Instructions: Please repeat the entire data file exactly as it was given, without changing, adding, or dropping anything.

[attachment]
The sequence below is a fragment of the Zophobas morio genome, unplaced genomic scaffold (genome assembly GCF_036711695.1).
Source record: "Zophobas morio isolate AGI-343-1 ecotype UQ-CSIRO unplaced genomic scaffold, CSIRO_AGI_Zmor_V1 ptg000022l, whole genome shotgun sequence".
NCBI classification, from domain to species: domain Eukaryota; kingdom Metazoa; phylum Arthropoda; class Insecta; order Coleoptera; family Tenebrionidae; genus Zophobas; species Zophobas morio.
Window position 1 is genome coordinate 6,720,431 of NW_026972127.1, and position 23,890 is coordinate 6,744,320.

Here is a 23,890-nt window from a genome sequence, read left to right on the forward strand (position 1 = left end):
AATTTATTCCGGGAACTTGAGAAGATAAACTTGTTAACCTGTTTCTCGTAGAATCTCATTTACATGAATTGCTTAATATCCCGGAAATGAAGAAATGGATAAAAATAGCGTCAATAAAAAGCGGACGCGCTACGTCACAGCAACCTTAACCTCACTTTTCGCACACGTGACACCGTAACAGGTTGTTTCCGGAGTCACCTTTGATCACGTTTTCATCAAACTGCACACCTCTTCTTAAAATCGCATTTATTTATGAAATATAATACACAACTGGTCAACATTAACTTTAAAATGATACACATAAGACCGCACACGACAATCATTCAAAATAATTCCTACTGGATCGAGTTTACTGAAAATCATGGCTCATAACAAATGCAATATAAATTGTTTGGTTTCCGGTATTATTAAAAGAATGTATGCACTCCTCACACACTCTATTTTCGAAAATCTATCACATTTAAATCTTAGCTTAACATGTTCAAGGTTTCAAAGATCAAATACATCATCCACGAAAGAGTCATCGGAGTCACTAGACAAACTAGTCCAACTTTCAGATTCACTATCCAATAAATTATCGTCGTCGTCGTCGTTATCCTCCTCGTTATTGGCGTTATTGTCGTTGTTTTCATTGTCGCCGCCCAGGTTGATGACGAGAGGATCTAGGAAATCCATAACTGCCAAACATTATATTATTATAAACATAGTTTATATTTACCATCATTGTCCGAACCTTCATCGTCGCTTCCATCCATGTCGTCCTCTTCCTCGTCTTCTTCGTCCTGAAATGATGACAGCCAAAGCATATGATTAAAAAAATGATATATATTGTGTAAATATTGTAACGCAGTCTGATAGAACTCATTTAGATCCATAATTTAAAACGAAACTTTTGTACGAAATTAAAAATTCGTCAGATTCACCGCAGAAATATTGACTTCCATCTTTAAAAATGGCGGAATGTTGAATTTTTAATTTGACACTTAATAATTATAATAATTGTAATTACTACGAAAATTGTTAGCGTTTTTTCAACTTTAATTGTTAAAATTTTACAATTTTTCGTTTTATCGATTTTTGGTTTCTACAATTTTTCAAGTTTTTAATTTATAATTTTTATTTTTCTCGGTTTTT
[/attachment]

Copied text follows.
The sequence below is a fragment of the Zophobas morio genome, unplaced genomic scaffold (genome assembly GCF_036711695.1).
Source record: "Zophobas morio isolate AGI-343-1 ecotype UQ-CSIRO unplaced genomic scaffold, CSIRO_AGI_Zmor_V1 ptg000022l, whole genome shotgun sequence".
NCBI classification, from domain to species: domain Eukaryota; kingdom Metazoa; phylum Arthropoda; class Insecta; order Coleoptera; family Tenebrionidae; genus Zophobas; species Zophobas morio.
Window position 1 is genome coordinate 6,720,431 of NW_026972127.1, and position 23,890 is coordinate 6,744,320.

Here is a 23,890-nt window from a genome sequence, read left to right on the forward strand (position 1 = left end):
AATTTATTCCGGGAACTTGAGAAGATAAACTTGTTAACCTGTTTCTCGTAGAATCTCATTTACATGAATTGCTTAATATCCCGGAAATGAAGAAATGGATAAAAATAGCGTCAATAAAAAGCGGACGCGCTACGTCACAGCAACCTTAACCTCACTTTTCGCACACGTGACACCGTAACAGGTTGTTTCCGGAGTCACCTTTGATCACGTTTTCATCAAACTGCACACCTCTTCTTAAAATCGCATTTATTTATGAAATATAATACACAACTGGTCAACATTAACTTTAAAATGATACACATAAGACCGCACACGACAATCATTCAAAATAATTCCTACTGGATCGAGTTTACTGAAAATCATGGCTCATAACAAATGCAATATAAATTGTTTGGTTTCCGGTATTATTAAAAGAATGTATGCACTCCTCACACACTCTATTTTCGAAAATCTATCACATTTAAATCTTAGCTTAACATGTTCAAGGTTTCAAAGATCAAATACATCATCCACGAAAGAGTCATCGGAGTCACTAGACAAACTAGTCCAACTTTCAGATTCACTATCCAATAAATTATCGTCGTCGTCGTCGTTATCCTCCTCGTTATTGGCGTTATTGTCGTTGTTTTCATTGTCGCCGCCCAGGTTGATGACGAGAGGATCTAGGAAATCCATAACTGCCAAACATTATATTATTATAAACATAGTTTATATTTACCATCATTGTCCGAACCTTCATCGTCGCTTCCATCCATGTCGTCCTCTTCCTCGTCTTCTTCGTCCTGAAATGATGACAGCCAAAGCATATGATTAAAAAAATGATATATATTGTGTAAATATTGTAACGCAGTCTGATAGAACTCATTTAGATCCATAATTTAAAACGAAACTTTTGTACGAAATTAAAAATTCGTCAGATTCACCGCAGAAATATTGACTTCCATCTTTAAAAATGGCGGAATGTTGAATTTTTAATTTGACACTTAATAATTATAATAATTGTAATTACTACGAAAATTGTTAGCGTTTTTTCAACTTTAATTGTTAAAATTTTACAATTTTTCGTTTTATCGATTTTTGGTTTCTACAATTTTTCAAGTTTTTAATTTATAATTTTTATTTTTCTCGGTTTTT